While the prospect of spending time in the Somerset County jail is very scary, you will soon get accustomed to the daily routine there. You will get an alarm to wake up at about 6:00AM, and next they’ll do roll call. Next, you will get breakfast. When you finish eating breakfast you will work in the work program that you’ve been assigned to. This could be working in the kitchen, laundry, or some sort of manufacturing job. While this may seem tedious, it may help you when you leave jail, as you are gaining experience in a certain field of work. Other inmates go to school, while some take part in mandated treatment programs. After lunch, there will be another roll call, then back to work. Your evening will be spent either in your cell or a common room. During this time dinner is served and you will be expected to take a shower. After another roll call, it’s lights out. Even though you will be confined to your cell, there may be enough light to read or write letters. Then again, most inmates welcome lights out, and try to get as much sleep as they can.

    Most people are frightened at the idea of jail because they don’t know what to expect. If you have spent any time in Somerset County Jail, your experiences would be welcomed, if it can help another person to deal with it.

    Dress Code

    When incarcerated, all inmates are expected to wear the Somerset County Jail uniform. This is normally a jumpsuit or scrubs. Of note to anyone visiting an inmate – you must be properly dressed. Any clothing considered inappropriate will not be permitted.

    How To Send Money to an Inmate

    You will have your own ‘bank account’ while in jail. This money is used to purchase items from the Commissary. Family and friends can deposit money into this account for you, and any money you earn while in prison will also be deposited into your account. Outside money can be paid in to your account via a money order, cash or check. If someone sends a check or money order, make sure that they write your inmate ID on it. The maximum amount you are allowed in your account is $290 per month.

    The procedure to send money to someone in jail is always changing, so double check the the Somerset County Jail website before you send any money.

    Commissary

    The commissary is the jail store. You can purchase a number of things here, such as toiletries, snacks and writing supplies. Bear in mind that you will probably want to use the commissary daily, and any infractions will get that privilege taken away from you.

    Inmate Medications

    If you are on any type of prescription medication, you will be allowed to continue taking it while in jail. When you are first processed, you will be asked what medication you take. You will then be referred to the jail nurse or doctor who will be in charge of monitoring your health and prescribing your medication.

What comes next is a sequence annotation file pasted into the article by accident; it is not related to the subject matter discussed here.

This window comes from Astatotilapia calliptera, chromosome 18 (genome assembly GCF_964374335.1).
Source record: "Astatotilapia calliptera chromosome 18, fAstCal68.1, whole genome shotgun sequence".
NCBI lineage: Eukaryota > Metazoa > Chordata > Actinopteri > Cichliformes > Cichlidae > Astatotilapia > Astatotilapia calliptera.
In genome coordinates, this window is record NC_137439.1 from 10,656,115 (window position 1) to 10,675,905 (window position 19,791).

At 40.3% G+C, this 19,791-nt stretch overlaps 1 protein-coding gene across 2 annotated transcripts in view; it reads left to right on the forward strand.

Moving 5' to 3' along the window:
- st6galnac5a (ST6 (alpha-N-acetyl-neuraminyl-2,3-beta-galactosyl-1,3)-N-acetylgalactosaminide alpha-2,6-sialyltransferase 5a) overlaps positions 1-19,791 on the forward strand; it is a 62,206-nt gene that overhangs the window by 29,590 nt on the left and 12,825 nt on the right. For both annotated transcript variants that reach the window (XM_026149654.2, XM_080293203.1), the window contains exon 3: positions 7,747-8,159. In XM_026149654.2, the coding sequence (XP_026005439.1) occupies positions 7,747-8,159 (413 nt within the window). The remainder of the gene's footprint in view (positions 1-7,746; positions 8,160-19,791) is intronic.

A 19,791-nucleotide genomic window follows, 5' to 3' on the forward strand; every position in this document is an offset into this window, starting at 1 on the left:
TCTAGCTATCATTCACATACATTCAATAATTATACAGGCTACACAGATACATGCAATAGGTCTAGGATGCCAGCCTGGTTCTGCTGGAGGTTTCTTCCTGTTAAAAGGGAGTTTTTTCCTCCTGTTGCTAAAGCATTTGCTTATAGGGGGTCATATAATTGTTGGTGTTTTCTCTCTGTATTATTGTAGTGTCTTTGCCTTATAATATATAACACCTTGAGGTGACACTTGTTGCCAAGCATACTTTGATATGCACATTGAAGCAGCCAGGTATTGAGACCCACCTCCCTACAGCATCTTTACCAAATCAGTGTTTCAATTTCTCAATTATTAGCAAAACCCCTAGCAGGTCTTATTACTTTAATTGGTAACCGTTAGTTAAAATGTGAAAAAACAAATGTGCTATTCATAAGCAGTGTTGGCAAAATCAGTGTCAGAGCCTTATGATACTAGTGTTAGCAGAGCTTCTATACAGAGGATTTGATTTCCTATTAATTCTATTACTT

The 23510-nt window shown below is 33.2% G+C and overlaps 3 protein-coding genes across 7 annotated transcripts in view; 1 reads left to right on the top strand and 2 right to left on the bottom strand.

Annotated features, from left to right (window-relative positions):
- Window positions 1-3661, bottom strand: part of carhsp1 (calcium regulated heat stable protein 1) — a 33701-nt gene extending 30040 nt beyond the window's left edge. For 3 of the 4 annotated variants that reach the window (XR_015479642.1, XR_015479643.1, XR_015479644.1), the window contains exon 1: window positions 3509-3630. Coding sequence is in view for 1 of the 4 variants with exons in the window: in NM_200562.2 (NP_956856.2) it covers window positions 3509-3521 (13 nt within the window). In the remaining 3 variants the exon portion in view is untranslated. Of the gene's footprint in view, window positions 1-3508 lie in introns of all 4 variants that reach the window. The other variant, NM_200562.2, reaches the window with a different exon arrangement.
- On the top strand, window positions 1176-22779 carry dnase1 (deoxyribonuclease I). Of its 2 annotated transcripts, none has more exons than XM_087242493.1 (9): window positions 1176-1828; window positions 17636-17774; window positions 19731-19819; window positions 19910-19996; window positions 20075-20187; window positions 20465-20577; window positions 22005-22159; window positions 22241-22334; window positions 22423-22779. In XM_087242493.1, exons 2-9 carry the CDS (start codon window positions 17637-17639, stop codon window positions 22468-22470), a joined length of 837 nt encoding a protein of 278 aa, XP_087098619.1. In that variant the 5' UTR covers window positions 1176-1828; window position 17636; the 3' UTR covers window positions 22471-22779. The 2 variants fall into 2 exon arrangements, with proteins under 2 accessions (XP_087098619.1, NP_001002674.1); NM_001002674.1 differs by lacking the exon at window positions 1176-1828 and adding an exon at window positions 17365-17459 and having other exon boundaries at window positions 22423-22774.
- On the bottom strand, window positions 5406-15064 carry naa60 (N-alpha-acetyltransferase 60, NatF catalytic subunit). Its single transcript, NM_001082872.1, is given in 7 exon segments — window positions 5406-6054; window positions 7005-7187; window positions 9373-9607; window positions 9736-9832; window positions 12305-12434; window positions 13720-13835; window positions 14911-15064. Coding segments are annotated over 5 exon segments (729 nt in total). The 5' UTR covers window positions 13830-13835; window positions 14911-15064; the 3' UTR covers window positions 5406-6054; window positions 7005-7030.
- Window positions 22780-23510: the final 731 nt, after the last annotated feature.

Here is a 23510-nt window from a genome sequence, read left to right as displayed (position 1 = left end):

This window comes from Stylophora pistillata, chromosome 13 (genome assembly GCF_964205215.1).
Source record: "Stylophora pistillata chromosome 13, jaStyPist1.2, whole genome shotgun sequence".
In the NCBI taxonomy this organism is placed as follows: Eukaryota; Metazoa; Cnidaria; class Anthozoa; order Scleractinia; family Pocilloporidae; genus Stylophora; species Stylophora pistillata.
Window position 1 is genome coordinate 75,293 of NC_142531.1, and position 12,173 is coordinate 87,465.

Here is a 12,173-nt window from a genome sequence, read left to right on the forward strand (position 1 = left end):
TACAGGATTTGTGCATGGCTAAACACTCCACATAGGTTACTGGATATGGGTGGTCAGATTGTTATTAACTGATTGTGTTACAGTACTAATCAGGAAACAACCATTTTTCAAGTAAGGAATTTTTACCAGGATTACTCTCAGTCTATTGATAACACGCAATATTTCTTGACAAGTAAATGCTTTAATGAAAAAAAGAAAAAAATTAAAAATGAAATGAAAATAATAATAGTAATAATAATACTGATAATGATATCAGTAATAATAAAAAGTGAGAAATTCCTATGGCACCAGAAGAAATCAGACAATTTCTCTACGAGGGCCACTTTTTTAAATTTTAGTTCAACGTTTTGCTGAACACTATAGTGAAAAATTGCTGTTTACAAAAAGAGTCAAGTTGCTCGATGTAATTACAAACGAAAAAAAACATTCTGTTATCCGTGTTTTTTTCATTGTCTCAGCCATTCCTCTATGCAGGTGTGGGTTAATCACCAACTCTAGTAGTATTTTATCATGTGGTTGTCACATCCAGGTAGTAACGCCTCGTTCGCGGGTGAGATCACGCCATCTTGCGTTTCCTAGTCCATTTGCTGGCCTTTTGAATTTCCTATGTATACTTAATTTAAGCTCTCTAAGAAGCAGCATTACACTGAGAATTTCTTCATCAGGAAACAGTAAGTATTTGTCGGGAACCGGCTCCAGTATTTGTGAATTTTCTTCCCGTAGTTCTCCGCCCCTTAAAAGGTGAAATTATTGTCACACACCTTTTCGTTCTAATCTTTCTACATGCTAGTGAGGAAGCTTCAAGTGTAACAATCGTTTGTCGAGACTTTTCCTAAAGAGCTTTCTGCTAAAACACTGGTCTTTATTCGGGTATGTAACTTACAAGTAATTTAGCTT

Meals

    You will get three meals a day: breakfast, lunch and dinner. As expected, they are very basic, but healthy. A typical breakfast might be cereal, toast, coffee and fruit. Lunch might be spaghetti, salad, bread and milk. Dinner could be chicken casserole, rice, vegetables, dessert and milk. Contrary to popular belief, prison food has greatly improved over the years, and you might find that it’s not much different from what you would eat at home.

    Pods / The Yard

    The jail is designed in a ‘pod’ layout, with self contained housing arranged around an outdoor yard. Each pod has a central control station and a common room, and the inmates take turns in using the yard. The jail is designed this way to keep certain inmates together, and others away from the general population.

    Gangs

    As with life in general, gangs are a part of prison life. Obviously it is best to avoid becoming a part of this environment as it will only lead to trouble. When you first enter prison, you might find yourself being ‘primed’ to join a gang, or worse, you might get their attention in a negative way. The best thing to do is keep your head down and don’t get involved.


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    News and Media

    News

    Photos / Pictures

    Videos


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    Jobs

    Types of Jobs at Somerset County Jail

    The Deputy Sheriff is the second in command at the Somerset County Jail, overseeing the day to day operations and administration of the jail. An inmate is unlikely to have much interaction with the Deputy Sheriff, unless they have committed an infraction. Detention Officers are responsible for the custody and care of the inmates. They maintain order in the jail, and handle security. A Detention Officer is assigned to a certain pod, and therefore is responsible for the same inmates each day. They get to know the inmates on a certain level, and are well equipped to handle any problems that may occur.